• A randomized crossover study design was conducted in 14 healthy and normal weight men. For short-term testing, subjects ingested 800 g of a nonfermented milk or a probiotic yogurt, and blood was taken for 6 hours after the meal. For long-term testing, subjects consumed 400 g of the assigned test product daily for 2 weeks (200 g, 2 times/day).
  • The results showed that probiotic yogurt intake was characterized by higher concentrations of 7 free amino acids, reduced concentrations of 5 bile acids, and modulation of 4 indole derivative compounds in the serum of healthy men.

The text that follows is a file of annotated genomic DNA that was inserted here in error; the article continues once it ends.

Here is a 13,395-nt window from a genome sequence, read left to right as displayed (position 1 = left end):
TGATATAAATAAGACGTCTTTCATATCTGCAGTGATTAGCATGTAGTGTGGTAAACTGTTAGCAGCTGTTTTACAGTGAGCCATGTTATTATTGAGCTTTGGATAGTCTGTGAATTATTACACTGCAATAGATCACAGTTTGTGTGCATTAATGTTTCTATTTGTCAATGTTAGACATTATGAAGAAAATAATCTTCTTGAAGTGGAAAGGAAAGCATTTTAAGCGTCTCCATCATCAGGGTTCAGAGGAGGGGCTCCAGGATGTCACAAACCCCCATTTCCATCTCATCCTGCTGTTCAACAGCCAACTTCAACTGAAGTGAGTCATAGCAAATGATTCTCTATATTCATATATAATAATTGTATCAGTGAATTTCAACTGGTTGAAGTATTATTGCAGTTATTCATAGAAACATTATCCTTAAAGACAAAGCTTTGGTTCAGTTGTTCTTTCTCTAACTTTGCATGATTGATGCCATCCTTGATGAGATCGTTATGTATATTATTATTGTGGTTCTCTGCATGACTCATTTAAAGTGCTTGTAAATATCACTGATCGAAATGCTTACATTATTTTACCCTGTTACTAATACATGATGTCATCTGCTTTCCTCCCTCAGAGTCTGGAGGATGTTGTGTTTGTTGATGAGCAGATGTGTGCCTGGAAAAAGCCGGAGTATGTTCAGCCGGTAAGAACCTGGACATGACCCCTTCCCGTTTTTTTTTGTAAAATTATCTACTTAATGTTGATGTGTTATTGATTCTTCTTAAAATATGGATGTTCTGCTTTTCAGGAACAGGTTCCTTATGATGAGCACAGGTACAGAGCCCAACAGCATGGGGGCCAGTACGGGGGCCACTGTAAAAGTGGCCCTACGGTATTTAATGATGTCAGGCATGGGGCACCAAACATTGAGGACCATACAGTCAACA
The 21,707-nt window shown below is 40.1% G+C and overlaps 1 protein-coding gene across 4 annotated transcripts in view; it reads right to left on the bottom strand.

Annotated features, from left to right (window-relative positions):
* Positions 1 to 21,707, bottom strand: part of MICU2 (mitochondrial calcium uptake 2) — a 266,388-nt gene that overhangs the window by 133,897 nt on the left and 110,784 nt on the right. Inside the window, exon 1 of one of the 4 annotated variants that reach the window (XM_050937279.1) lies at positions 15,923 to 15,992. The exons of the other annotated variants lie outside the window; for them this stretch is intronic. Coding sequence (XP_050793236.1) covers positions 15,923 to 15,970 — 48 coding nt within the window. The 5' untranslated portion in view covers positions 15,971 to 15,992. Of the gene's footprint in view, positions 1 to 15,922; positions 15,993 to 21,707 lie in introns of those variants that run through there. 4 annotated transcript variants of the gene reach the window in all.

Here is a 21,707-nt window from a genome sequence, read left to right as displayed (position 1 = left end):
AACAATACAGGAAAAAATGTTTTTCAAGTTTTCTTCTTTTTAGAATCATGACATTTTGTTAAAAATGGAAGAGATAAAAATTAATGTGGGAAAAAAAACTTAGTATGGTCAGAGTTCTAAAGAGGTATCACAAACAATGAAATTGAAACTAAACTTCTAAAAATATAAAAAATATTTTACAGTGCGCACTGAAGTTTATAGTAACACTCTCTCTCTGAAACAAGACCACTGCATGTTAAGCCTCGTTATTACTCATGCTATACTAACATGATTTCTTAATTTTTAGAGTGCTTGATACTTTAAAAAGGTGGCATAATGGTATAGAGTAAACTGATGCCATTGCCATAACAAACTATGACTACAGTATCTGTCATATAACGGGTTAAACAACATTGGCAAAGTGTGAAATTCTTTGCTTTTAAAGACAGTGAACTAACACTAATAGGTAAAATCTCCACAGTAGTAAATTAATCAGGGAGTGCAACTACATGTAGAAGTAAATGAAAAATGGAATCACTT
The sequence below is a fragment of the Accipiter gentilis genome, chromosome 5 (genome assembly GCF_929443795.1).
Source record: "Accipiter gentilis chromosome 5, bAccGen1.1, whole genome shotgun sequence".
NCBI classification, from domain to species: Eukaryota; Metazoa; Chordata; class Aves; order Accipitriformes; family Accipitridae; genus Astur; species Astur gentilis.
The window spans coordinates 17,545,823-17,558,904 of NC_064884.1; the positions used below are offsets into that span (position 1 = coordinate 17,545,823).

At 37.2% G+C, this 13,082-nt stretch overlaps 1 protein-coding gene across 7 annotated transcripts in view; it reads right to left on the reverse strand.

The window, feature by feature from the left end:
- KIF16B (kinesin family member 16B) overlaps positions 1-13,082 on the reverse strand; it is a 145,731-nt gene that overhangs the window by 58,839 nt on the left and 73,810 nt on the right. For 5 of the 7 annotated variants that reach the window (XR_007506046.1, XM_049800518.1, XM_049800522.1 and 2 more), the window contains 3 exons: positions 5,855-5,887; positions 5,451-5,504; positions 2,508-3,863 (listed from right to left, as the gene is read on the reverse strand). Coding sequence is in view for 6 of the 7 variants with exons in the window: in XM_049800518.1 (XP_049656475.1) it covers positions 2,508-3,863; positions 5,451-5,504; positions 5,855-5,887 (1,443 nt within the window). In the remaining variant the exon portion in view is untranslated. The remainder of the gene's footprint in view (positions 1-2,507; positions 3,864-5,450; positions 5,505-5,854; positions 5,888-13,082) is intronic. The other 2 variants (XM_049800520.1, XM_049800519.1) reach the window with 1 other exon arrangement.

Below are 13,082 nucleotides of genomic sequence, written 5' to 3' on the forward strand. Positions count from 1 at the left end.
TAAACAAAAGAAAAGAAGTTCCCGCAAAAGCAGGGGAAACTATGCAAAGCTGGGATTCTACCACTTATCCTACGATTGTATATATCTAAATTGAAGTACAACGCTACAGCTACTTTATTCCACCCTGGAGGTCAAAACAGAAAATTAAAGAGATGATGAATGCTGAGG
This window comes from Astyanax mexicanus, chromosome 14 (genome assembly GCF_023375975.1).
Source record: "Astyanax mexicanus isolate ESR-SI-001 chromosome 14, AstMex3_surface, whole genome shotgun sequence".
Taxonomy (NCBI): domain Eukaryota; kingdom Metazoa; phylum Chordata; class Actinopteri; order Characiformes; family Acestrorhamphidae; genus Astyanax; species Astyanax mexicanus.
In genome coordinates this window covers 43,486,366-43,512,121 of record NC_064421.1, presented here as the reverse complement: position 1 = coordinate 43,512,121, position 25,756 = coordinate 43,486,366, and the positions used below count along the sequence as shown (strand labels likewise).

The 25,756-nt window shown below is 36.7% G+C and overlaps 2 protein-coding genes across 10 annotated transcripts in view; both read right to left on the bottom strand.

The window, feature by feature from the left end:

• In conclusion, several metabolic pathways related to amino acids, indole derivatives, and bile acids were modulated in healthy men by the intake of probiotic yogurt. Further investigation to explore novel health effects of fermented dairy products is warranted.

Fermented dairy products consumption is associated with attenuated cortical bone loss independently of total calcium, protein, and energy intakes in healthy postmenopausal women. Biver E, Durosier-Izart C, Merminod F, Chevalley T, van Rietbergen B, Ferrari SL, Rizzoli R. Osteoporos Int. 2018 May 3.

  • Fermented dairy products (e.g. yogurt, kefir, doogh) provide calcium, phosphorus, and proteins together with prebiotics and probiotics, all being potentially beneficial for bone.